Sources told Campaign that the two sides are back in negotiation about Discovery’s carriage deal after a public war of words.
But in a sign of the gravity of the dispute, Andrew Griffith, Sky's group chief operating officer, told Campaign: "It would be wrong to think that this is one of those dynamics where we all have a little dust-up and then three weeks later it all comes back [with Discovery’s channels returning]."
He was speaking on Friday, and it is understood Discovery and Sky have been in intense negotiation since the weekend in a renewed search for a compromise.
Discovery and Sky declined to comment on the prospects for a deal.
Discovery went public last Wednesday when it accused Sky of abusing its "dominant" position in an explosive statement and said it planned to pull its channels by midnight on 31 January if it did not receive a fair price.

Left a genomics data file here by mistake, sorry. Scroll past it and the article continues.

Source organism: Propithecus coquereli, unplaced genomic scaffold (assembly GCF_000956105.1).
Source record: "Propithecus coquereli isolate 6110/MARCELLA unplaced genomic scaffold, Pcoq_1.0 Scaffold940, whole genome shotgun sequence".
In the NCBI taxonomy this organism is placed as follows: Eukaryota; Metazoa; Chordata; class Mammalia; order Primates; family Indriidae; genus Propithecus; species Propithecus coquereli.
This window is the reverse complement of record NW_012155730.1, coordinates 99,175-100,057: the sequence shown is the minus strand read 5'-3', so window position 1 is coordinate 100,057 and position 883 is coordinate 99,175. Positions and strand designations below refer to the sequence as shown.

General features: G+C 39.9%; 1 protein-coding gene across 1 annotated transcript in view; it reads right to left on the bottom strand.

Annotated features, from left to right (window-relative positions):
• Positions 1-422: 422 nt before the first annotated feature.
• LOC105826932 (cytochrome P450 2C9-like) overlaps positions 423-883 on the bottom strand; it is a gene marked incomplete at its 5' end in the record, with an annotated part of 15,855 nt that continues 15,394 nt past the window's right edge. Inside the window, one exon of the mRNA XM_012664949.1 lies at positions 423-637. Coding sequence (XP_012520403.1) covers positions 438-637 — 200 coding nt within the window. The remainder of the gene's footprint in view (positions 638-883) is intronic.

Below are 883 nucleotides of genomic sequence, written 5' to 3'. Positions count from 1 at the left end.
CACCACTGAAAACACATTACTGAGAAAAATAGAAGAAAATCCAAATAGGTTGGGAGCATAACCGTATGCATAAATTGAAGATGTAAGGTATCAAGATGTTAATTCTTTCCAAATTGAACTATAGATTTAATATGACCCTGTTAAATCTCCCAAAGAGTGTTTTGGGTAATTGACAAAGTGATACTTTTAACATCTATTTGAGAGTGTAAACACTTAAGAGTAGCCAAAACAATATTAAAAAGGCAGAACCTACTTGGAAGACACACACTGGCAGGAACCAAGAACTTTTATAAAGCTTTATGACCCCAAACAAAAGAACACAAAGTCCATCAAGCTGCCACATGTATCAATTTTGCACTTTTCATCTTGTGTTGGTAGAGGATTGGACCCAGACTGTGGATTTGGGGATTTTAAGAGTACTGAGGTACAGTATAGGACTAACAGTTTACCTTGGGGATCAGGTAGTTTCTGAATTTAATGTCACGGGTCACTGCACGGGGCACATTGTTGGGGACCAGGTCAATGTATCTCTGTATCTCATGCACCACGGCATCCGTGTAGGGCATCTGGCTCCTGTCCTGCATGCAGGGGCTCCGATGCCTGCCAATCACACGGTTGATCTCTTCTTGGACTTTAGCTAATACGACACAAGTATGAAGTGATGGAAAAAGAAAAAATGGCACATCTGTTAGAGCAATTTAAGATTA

Sky insisted it needed to negotiate hard because Discovery’s viewing figures have declined over the last decade, although Discovery pointed out its audiences were hit by a change to the electronic programme guide and they have risen since 2010.
If Discovery and Sky fail to reach an agreement on their carriage deal, Sky Media is expected to continue selling ads for Discovery because that arrangement is separate.
Discovery’s plan to pull its channels, which include Discovery Channel, TLC, Eurosport and Animal Planet, has prompted an outcry on social media, with hundreds of viewers complaining about the move with the hashtag keepdiscovery and urging the two sides to make peace.